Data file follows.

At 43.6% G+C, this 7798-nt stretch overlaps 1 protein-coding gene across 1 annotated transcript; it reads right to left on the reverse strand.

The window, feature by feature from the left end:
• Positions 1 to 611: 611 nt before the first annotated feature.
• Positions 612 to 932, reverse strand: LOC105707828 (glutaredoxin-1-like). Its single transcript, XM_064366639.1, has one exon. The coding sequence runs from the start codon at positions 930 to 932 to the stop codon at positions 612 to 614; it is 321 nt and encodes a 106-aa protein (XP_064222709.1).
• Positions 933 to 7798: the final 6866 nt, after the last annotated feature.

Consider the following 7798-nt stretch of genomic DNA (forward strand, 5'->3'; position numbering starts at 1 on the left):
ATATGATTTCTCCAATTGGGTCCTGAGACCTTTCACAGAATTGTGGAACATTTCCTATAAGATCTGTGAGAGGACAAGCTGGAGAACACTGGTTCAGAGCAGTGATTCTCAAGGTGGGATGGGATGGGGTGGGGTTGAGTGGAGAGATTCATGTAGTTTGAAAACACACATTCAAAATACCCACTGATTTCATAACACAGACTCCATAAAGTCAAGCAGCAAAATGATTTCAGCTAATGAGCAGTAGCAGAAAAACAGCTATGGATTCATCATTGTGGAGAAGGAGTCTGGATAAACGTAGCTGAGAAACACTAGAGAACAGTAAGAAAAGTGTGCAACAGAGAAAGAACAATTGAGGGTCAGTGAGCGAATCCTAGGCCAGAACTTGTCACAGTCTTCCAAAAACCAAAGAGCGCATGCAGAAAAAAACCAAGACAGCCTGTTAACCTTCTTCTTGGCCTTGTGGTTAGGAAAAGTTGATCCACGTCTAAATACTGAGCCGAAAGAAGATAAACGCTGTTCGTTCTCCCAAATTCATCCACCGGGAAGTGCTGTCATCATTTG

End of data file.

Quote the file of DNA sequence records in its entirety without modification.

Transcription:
At 43.6% G+C, this 7798-nt stretch overlaps 1 protein-coding gene across 1 annotated transcript; it reads right to left on the reverse strand.

The window, feature by feature from the left end:
• Positions 1 to 611: 611 nt before the first annotated feature.
• Positions 612 to 932, reverse strand: LOC105707828 (glutaredoxin-1-like). Its single transcript, XM_064366639.1, has one exon. The coding sequence runs from the start codon at positions 930 to 932 to the stop codon at positions 612 to 614; it is 321 nt and encodes a 106-aa protein (XP_064222709.1).
• Positions 933 to 7798: the final 6866 nt, after the last annotated feature.

Consider the following 7798-nt stretch of genomic DNA (forward strand, 5'->3'; position numbering starts at 1 on the left):
ATATGATTTCTCCAATTGGGTCCTGAGACCTTTCACAGAATTGTGGAACATTTCCTATAAGATCTGTGAGAGGACAAGCTGGAGAACACTGGTTCAGAGCAGTGATTCTCAAGGTGGGATGGGATGGGGTGGGGTTGAGTGGAGAGATTCATGTAGTTTGAAAACACACATTCAAAATACCCACTGATTTCATAACACAGACTCCATAAAGTCAAGCAGCAAAATGATTTCAGCTAATGAGCAGTAGCAGAAAAACAGCTATGGATTCATCATTGTGGAGAAGGAGTCTGGATAAACGTAGCTGAGAAACACTAGAGAACAGTAAGAAAAGTGTGCAACAGAGAAAGAACAATTGAGGGTCAGTGAGCGAATCCTAGGCCAGAACTTGTCACAGTCTTCCAAAAACCAAAGAGCGCATGCAGAAAAAAACCAAGACAGCCTGTTAACCTTCTTCTTGGCCTTGTGGTTAGGAAAAGTTGATCCACGTCTAAATACTGAGCCGAAAGAAGATAAACGCTGTTCGTTCTCCCAAATTCATCCACCGGGAAGTGCTGTCATCATTTG